Conversely, if there is an element of infinite order in $\text{Cl}(A)$, then there must be such an element which is represented by a prime $\mathfrak p$ of $A$ (since the primes of $A$ generate the class group, by unique factorization of ideals). The complement of $\mathfrak p$ in $\text{Spec}(A)$ could not be a principal open set; otherwise, there would be $f$ such that $(f)=\mathfrak p^m$ for some $m$, contradicting that $\mathfrak p$ has infinite order in $\text{Cl}(A)$.

Note: Georges' pretty counterexample exhibits this idea: the group structure on an elliptic curve is none other than its (degree $0$) Picard group. Hence to find a Dedekind domain whose class group contains an element of infinite order, it sufficies to find an elliptic curve with a point of infinite order...

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    $\begingroup$ +1 for your great characterization of the rings for which the question has a positive answer. $\endgroup$ – Georges Elencwajg Jul 23 '12 at 21:39
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    $\begingroup$ Dear Bruno, indeed you can be proud of having discovered this result on your own: congratulations! (By the way, at 92 years of age, you must be the senior member of this site: bravo for that too) $\endgroup$ – Georges Elencwajg Jul 23 '12 at 23:44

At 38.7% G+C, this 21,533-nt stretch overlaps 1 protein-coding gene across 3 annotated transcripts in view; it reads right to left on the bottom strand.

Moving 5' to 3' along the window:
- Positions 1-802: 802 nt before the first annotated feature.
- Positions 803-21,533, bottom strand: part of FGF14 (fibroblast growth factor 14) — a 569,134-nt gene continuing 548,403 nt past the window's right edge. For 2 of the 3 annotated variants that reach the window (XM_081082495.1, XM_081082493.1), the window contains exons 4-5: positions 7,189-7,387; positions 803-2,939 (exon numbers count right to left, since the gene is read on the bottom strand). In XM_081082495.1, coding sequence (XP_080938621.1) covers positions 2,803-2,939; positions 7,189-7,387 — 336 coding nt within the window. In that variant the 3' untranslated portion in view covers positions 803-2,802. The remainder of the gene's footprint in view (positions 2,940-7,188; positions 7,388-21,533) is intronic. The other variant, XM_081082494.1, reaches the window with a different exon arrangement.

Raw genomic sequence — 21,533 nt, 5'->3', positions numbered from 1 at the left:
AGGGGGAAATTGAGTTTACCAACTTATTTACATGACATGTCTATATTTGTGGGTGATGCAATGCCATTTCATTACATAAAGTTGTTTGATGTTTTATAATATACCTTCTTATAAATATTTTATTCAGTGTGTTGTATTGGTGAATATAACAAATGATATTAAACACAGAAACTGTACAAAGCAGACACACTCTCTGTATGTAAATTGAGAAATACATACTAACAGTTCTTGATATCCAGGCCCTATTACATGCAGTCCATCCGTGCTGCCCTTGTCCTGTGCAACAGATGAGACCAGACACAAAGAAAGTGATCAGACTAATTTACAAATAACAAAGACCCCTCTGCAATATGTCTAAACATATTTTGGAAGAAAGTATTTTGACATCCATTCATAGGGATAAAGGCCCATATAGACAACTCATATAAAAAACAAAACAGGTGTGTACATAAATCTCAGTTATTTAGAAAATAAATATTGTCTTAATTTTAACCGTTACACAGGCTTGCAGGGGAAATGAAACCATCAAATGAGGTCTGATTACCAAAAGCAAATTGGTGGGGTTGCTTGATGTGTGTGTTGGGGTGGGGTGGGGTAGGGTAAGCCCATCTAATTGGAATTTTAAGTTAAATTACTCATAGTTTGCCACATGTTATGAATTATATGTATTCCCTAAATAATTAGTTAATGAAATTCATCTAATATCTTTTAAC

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    $\begingroup$ Thanks @GeorgesElencwajg! I'm going to have to admit, however, that I'm not really 92 years of age. However, I hope to still be thinking about math then! Regards, $\endgroup$ – Bruno Joyal Jul 24 '12 at 1:20
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    $\begingroup$ This is really interesting stuff Bruno. Thanks for your help! $\endgroup$ – user32259 Jul 24 '12 at 9:41